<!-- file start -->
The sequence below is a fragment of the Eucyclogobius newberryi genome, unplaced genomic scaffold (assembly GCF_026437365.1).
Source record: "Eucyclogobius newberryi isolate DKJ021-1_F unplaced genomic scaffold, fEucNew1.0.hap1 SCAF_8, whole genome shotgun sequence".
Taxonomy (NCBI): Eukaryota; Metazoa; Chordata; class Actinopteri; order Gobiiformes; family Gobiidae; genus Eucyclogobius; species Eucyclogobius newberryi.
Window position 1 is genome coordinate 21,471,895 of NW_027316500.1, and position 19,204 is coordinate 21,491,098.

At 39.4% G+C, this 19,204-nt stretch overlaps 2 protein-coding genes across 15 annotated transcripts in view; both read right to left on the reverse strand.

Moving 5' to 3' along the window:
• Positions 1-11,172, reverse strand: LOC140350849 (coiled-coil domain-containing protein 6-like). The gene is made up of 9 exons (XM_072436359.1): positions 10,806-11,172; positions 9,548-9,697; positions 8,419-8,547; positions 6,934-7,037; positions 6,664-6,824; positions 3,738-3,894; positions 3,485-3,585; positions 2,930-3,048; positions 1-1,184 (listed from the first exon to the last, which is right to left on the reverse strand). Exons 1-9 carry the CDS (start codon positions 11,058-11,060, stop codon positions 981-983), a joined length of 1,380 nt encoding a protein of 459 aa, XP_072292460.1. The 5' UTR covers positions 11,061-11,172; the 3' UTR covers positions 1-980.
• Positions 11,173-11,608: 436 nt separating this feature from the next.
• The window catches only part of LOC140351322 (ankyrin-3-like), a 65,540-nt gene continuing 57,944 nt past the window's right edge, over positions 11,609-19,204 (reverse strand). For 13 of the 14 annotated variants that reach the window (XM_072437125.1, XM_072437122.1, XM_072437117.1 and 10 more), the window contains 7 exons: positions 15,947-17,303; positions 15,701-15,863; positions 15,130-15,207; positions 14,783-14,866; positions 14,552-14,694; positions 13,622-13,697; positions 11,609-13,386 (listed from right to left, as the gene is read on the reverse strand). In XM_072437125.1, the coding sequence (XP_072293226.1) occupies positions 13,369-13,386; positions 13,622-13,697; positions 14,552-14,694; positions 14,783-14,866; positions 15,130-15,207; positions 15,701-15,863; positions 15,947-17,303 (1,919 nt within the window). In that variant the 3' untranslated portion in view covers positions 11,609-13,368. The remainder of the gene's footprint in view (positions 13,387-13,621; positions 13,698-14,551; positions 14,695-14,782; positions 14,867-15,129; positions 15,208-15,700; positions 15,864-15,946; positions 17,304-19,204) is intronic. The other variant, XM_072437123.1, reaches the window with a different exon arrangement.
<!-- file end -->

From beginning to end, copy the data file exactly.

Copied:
The sequence below is a fragment of the Eucyclogobius newberryi genome, unplaced genomic scaffold (assembly GCF_026437365.1).
Source record: "Eucyclogobius newberryi isolate DKJ021-1_F unplaced genomic scaffold, fEucNew1.0.hap1 SCAF_8, whole genome shotgun sequence".
Taxonomy (NCBI): Eukaryota; Metazoa; Chordata; class Actinopteri; order Gobiiformes; family Gobiidae; genus Eucyclogobius; species Eucyclogobius newberryi.
Window position 1 is genome coordinate 21,471,895 of NW_027316500.1, and position 19,204 is coordinate 21,491,098.

At 39.4% G+C, this 19,204-nt stretch overlaps 2 protein-coding genes across 15 annotated transcripts in view; both read right to left on the reverse strand.

Moving 5' to 3' along the window:
• Positions 1-11,172, reverse strand: LOC140350849 (coiled-coil domain-containing protein 6-like). The gene is made up of 9 exons (XM_072436359.1): positions 10,806-11,172; positions 9,548-9,697; positions 8,419-8,547; positions 6,934-7,037; positions 6,664-6,824; positions 3,738-3,894; positions 3,485-3,585; positions 2,930-3,048; positions 1-1,184 (listed from the first exon to the last, which is right to left on the reverse strand). Exons 1-9 carry the CDS (start codon positions 11,058-11,060, stop codon positions 981-983), a joined length of 1,380 nt encoding a protein of 459 aa, XP_072292460.1. The 5' UTR covers positions 11,061-11,172; the 3' UTR covers positions 1-980.
• Positions 11,173-11,608: 436 nt separating this feature from the next.
• The window catches only part of LOC140351322 (ankyrin-3-like), a 65,540-nt gene continuing 57,944 nt past the window's right edge, over positions 11,609-19,204 (reverse strand). For 13 of the 14 annotated variants that reach the window (XM_072437125.1, XM_072437122.1, XM_072437117.1 and 10 more), the window contains 7 exons: positions 15,947-17,303; positions 15,701-15,863; positions 15,130-15,207; positions 14,783-14,866; positions 14,552-14,694; positions 13,622-13,697; positions 11,609-13,386 (listed from right to left, as the gene is read on the reverse strand). In XM_072437125.1, the coding sequence (XP_072293226.1) occupies positions 13,369-13,386; positions 13,622-13,697; positions 14,552-14,694; positions 14,783-14,866; positions 15,130-15,207; positions 15,701-15,863; positions 15,947-17,303 (1,919 nt within the window). In that variant the 3' untranslated portion in view covers positions 11,609-13,368. The remainder of the gene's footprint in view (positions 13,387-13,621; positions 13,698-14,551; positions 14,695-14,782; positions 14,867-15,129; positions 15,208-15,700; positions 15,864-15,946; positions 17,304-19,204) is intronic. The other variant, XM_072437123.1, reaches the window with a different exon arrangement.